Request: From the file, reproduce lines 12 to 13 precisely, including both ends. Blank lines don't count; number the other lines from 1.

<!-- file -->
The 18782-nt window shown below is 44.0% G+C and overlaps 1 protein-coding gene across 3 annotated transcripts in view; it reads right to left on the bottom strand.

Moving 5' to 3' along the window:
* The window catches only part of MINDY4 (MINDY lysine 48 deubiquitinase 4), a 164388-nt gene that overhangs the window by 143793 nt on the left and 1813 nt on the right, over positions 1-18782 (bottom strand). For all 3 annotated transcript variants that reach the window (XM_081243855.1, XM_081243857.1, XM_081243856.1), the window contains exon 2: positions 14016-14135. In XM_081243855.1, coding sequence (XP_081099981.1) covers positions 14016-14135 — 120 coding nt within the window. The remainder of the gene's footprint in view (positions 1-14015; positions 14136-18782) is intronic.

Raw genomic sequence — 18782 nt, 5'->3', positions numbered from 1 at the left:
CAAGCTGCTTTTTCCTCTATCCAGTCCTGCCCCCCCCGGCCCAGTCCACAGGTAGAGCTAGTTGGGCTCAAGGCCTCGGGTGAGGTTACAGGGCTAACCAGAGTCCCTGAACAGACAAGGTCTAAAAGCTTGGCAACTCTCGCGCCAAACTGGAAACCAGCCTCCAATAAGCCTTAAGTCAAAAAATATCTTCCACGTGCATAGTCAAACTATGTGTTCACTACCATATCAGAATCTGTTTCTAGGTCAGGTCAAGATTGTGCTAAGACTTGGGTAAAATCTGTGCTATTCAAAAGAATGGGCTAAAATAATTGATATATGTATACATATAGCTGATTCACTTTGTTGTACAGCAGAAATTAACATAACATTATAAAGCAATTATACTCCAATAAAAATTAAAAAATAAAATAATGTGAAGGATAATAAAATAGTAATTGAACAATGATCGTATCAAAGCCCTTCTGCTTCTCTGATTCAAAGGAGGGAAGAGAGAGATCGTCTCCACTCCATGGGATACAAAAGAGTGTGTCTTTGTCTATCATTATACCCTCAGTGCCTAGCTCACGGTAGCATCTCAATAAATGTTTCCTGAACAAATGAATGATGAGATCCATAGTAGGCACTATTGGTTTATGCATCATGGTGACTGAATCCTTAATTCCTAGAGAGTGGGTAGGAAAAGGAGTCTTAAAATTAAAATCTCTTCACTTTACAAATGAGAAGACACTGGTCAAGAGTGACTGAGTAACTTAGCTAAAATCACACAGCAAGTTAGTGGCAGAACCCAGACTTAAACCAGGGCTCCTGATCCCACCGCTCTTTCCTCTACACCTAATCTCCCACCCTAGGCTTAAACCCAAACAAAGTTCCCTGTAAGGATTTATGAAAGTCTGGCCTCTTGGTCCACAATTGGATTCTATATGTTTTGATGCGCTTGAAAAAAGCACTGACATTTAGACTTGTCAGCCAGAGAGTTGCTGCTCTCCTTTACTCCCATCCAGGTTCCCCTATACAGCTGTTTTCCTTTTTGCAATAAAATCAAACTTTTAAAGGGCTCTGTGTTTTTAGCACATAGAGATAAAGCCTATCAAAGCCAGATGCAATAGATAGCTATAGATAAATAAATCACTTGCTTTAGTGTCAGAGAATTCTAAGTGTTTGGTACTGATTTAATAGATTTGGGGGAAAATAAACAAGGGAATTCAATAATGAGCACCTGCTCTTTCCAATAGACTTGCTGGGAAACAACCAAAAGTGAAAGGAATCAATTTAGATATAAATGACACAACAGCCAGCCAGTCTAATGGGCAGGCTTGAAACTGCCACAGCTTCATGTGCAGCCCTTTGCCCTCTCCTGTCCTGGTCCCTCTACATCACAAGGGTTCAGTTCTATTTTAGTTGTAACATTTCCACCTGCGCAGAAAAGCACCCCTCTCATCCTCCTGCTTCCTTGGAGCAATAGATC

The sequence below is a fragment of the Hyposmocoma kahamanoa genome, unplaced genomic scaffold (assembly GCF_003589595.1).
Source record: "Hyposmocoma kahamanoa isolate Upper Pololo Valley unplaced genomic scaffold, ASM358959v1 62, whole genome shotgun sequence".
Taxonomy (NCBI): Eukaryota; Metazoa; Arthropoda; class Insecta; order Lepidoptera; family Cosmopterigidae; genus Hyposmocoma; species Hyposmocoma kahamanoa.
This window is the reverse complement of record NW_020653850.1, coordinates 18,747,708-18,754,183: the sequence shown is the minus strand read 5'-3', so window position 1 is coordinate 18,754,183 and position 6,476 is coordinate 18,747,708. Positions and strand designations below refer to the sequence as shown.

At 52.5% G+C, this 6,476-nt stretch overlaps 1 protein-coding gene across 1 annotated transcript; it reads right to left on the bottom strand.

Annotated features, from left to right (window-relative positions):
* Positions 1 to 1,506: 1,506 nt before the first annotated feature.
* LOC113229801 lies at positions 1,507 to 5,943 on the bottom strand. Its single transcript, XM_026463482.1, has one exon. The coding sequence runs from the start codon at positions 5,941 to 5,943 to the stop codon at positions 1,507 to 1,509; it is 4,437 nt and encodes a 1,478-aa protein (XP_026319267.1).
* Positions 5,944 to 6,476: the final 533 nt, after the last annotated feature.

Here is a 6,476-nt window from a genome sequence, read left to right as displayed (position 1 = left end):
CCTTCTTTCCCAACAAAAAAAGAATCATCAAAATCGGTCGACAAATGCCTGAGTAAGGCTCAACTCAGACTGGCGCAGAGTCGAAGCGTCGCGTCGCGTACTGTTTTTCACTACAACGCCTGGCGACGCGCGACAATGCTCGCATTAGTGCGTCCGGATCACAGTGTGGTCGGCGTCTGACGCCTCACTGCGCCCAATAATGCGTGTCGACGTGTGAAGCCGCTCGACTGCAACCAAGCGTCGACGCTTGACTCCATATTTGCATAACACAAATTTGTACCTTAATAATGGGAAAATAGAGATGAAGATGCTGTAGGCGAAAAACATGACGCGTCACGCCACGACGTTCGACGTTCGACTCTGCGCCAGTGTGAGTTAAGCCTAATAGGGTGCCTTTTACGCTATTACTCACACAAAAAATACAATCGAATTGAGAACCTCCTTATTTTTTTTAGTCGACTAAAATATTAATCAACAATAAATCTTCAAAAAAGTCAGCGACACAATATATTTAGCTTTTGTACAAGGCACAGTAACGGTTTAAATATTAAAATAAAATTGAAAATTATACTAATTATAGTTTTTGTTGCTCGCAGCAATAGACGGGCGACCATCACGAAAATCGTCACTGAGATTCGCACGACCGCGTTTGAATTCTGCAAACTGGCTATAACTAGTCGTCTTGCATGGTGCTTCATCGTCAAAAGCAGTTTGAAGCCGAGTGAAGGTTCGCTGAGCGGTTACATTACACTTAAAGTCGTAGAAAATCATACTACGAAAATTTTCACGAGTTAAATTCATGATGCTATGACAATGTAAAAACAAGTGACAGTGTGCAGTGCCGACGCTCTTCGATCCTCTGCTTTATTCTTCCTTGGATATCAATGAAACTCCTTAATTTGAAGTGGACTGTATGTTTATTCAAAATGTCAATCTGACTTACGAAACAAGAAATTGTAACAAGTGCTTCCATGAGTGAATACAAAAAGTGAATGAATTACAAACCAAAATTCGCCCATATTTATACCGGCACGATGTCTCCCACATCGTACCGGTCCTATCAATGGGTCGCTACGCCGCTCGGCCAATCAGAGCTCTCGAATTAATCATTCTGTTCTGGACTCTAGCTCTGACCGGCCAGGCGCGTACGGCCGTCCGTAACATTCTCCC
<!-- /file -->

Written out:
* Positions 1 to 1,506: 1,506 nt before the first annotated feature.
* LOC113229801 lies at positions 1,507 to 5,943 on the bottom strand. Its single transcript, XM_026463482.1, has one exon. The coding sequence runs from the start codon at positions 5,941 to 5,943 to the stop codon at positions 1,507 to 1,509; it is 4,437 nt and encodes a 1,478-aa protein (XP_026319267.1).